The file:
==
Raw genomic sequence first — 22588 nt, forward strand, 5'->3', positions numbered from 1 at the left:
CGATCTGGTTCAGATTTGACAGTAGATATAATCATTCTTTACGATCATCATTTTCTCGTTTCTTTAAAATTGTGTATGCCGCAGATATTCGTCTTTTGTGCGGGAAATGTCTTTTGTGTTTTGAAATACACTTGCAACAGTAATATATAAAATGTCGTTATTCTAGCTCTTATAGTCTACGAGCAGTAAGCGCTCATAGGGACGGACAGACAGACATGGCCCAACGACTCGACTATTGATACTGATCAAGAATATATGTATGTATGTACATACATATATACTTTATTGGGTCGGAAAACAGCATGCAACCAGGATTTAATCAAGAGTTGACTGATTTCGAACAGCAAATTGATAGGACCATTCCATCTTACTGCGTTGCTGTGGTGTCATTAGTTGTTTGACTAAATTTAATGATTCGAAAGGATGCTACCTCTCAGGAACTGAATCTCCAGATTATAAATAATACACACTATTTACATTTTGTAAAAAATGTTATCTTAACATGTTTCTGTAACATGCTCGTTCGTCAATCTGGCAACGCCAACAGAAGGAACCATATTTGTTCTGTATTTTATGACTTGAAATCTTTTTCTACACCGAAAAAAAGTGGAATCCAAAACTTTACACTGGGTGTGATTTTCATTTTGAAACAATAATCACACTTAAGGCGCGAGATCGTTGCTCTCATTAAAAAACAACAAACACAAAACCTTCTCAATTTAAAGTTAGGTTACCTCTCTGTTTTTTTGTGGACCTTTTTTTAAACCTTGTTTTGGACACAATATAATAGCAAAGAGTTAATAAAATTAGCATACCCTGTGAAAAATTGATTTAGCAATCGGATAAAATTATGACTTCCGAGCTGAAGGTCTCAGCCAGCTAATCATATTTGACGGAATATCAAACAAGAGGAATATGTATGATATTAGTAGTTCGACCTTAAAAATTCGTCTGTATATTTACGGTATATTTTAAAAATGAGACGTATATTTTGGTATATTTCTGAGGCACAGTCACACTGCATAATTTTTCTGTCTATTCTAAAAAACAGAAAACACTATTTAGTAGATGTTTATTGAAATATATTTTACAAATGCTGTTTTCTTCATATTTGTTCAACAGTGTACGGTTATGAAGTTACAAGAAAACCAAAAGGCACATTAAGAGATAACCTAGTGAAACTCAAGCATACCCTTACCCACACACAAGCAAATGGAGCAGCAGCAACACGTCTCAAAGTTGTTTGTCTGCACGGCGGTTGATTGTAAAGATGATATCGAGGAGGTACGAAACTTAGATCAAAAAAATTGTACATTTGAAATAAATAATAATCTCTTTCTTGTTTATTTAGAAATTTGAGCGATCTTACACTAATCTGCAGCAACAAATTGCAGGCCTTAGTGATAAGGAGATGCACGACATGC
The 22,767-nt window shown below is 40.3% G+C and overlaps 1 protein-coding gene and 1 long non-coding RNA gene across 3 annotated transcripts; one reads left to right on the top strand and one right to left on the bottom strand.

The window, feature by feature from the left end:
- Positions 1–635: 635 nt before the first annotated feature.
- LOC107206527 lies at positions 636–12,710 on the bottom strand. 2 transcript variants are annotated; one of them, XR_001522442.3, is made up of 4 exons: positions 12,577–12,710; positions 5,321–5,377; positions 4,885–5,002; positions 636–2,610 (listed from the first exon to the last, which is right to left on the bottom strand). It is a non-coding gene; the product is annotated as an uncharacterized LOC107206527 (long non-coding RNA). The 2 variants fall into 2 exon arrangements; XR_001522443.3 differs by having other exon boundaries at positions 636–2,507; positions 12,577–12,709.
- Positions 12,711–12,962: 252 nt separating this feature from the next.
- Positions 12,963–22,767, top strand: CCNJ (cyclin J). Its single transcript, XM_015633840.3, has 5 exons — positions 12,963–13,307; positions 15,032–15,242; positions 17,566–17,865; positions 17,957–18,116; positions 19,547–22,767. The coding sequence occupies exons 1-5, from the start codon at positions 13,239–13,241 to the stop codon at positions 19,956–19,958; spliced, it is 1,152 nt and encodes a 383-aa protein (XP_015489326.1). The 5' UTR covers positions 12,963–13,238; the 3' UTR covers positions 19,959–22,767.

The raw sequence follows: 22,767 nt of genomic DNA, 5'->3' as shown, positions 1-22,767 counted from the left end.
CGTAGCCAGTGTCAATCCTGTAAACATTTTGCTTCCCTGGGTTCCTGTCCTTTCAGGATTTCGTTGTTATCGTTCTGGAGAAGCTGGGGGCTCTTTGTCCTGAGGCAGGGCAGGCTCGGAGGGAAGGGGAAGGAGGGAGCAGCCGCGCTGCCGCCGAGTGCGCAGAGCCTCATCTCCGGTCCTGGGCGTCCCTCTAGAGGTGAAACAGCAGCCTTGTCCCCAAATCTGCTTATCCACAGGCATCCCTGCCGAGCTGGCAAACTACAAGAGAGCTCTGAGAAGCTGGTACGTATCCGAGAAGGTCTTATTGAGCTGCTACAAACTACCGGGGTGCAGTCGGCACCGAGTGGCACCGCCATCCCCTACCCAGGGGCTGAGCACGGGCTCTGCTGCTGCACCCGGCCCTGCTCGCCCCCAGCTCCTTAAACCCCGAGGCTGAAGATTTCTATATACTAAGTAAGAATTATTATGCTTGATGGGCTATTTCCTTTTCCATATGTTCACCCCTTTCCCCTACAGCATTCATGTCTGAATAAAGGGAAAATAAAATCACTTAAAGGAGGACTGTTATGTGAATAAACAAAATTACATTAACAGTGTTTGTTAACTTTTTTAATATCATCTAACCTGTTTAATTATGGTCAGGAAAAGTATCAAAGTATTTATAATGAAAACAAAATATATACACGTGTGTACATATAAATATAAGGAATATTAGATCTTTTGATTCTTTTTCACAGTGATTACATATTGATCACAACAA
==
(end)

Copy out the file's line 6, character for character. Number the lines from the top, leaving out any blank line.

- LOC107206527 lies at positions 636–12,710 on the bottom strand. 2 transcript variants are annotated; one of them, XR_001522442.3, is made up of 4 exons: positions 12,577–12,710; positions 5,321–5,377; positions 4,885–5,002; positions 636–2,610 (listed from the first exon to the last, which is right to left on the bottom strand). It is a non-coding gene; the product is annotated as an uncharacterized LOC107206527 (long non-coding RNA). The 2 variants fall into 2 exon arrangements; XR_001522443.3 differs by having other exon boundaries at positions 636–2,507; positions 12,577–12,709.